Labor supply effects of occupational regulation: Evidence from the Nurse Licensure Compact
A journal article by Christina DePasquale and Kevin Stange, "Labor supply effects of occupational regulation: Evidence from the Nurse Licensure Compact," was distributed as a National Bureau of Economic Research (NBER) working paper this June.
There is concern that licensure requirements impede mobility of licensed professionals to areas of high demand. Nursing has not been immune to this criticism, especially in the context of perceived nurse shortages and large expected future demand. The Nurse Licensure Compact (NLC) was introduced to solve this problem by permitting registered nurses to practice across state lines without obtaining additional licensure. We exploit the staggered adoption of the NLC to examine whether a reduction in licensure-induced barriers alters the nurse labor market. Using data on over 1.8 million nurses and other health care workers we find no evidence that the labor supply or mobility of nurses increased following the adoption of the NLC, even among the residents of counties bordering other NLC states who are potentially most affected by the NLC. This suggests that nationalizing occupational licensing will not substantially reduce labor market frictions.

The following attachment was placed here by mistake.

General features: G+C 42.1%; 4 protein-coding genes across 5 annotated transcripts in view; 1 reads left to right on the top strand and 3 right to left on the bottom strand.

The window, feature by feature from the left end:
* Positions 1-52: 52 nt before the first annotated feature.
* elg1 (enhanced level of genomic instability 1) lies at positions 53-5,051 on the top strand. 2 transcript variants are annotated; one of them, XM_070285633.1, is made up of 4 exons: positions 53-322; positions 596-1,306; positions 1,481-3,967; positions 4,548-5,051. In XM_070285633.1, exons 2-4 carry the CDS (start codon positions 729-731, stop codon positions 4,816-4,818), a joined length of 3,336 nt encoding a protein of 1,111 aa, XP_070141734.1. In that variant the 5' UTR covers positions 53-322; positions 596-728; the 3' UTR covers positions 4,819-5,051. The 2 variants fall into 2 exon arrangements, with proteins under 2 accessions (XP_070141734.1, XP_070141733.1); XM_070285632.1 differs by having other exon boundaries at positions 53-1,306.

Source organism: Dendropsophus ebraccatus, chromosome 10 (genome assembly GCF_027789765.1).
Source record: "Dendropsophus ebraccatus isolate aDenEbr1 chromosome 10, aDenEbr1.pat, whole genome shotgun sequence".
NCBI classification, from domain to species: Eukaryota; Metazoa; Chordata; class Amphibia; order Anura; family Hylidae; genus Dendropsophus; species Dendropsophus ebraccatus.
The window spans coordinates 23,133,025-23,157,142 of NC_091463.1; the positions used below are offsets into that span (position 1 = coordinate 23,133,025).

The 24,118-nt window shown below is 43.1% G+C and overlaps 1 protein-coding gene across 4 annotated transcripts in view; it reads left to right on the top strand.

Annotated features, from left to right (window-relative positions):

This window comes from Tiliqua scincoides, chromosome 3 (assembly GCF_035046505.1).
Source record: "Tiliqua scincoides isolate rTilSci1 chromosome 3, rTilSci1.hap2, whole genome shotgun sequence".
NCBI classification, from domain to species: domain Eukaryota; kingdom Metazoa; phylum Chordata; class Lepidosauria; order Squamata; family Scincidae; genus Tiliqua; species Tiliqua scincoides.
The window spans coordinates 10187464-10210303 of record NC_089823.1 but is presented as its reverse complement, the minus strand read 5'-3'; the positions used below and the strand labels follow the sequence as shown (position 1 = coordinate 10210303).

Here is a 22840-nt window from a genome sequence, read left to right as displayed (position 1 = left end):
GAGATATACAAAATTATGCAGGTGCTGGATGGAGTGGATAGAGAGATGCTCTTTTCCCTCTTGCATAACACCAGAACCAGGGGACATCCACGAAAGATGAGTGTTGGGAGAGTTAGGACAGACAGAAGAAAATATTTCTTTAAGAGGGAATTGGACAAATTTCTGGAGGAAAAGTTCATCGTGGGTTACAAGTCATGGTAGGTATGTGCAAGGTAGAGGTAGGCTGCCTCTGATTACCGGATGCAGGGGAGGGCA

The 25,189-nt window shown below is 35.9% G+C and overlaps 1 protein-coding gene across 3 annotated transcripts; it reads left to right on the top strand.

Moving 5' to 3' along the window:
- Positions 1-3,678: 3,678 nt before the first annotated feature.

To learn more, read "Labor supply effects of occupational regulation: Evidence from the Nurse Licensure Compact." For questions, contact Kevin Stange.